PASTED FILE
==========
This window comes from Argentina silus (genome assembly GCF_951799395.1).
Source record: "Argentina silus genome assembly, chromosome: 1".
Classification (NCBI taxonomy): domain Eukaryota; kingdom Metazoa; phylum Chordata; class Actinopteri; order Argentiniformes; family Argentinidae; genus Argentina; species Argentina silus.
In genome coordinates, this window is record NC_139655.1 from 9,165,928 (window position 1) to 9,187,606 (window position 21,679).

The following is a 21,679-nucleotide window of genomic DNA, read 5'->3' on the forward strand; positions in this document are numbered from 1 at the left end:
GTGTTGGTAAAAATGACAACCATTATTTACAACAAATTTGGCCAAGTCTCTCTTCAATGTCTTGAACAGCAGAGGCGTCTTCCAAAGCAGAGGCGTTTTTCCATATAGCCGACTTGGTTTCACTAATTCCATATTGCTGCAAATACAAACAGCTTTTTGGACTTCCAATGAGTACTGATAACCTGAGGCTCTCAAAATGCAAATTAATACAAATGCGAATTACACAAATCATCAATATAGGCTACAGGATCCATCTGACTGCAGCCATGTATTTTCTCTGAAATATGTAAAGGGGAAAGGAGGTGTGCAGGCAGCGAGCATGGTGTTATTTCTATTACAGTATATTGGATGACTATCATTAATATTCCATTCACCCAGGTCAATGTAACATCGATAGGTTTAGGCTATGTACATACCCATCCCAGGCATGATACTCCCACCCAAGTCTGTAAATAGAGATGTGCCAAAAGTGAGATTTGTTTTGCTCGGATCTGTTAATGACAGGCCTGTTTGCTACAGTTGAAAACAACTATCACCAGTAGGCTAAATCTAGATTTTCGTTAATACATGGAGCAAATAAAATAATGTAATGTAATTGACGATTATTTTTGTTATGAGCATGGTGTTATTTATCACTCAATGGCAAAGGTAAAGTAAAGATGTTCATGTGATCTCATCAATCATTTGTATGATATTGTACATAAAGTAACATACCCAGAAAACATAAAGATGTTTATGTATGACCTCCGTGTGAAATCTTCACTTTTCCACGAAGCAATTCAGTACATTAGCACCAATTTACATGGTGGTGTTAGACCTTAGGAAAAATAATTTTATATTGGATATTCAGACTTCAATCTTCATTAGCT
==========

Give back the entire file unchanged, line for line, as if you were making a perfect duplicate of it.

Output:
This window comes from Argentina silus (genome assembly GCF_951799395.1).
Source record: "Argentina silus genome assembly, chromosome: 1".
Classification (NCBI taxonomy): domain Eukaryota; kingdom Metazoa; phylum Chordata; class Actinopteri; order Argentiniformes; family Argentinidae; genus Argentina; species Argentina silus.
In genome coordinates, this window is record NC_139655.1 from 9,165,928 (window position 1) to 9,187,606 (window position 21,679).

The following is a 21,679-nucleotide window of genomic DNA, read 5'->3' on the forward strand; positions in this document are numbered from 1 at the left end:
GTGTTGGTAAAAATGACAACCATTATTTACAACAAATTTGGCCAAGTCTCTCTTCAATGTCTTGAACAGCAGAGGCGTCTTCCAAAGCAGAGGCGTTTTTCCATATAGCCGACTTGGTTTCACTAATTCCATATTGCTGCAAATACAAACAGCTTTTTGGACTTCCAATGAGTACTGATAACCTGAGGCTCTCAAAATGCAAATTAATACAAATGCGAATTACACAAATCATCAATATAGGCTACAGGATCCATCTGACTGCAGCCATGTATTTTCTCTGAAATATGTAAAGGGGAAAGGAGGTGTGCAGGCAGCGAGCATGGTGTTATTTCTATTACAGTATATTGGATGACTATCATTAATATTCCATTCACCCAGGTCAATGTAACATCGATAGGTTTAGGCTATGTACATACCCATCCCAGGCATGATACTCCCACCCAAGTCTGTAAATAGAGATGTGCCAAAAGTGAGATTTGTTTTGCTCGGATCTGTTAATGACAGGCCTGTTTGCTACAGTTGAAAACAACTATCACCAGTAGGCTAAATCTAGATTTTCGTTAATACATGGAGCAAATAAAATAATGTAATGTAATTGACGATTATTTTTGTTATGAGCATGGTGTTATTTATCACTCAATGGCAAAGGTAAAGTAAAGATGTTCATGTGATCTCATCAATCATTTGTATGATATTGTACATAAAGTAACATACCCAGAAAACATAAAGATGTTTATGTATGACCTCCGTGTGAAATCTTCACTTTTCCACGAAGCAATTCAGTACATTAGCACCAATTTACATGGTGGTGTTAGACCTTAGGAAAAATAATTTTATATTGGATATTCAGACTTCAATCTTCATTAGCT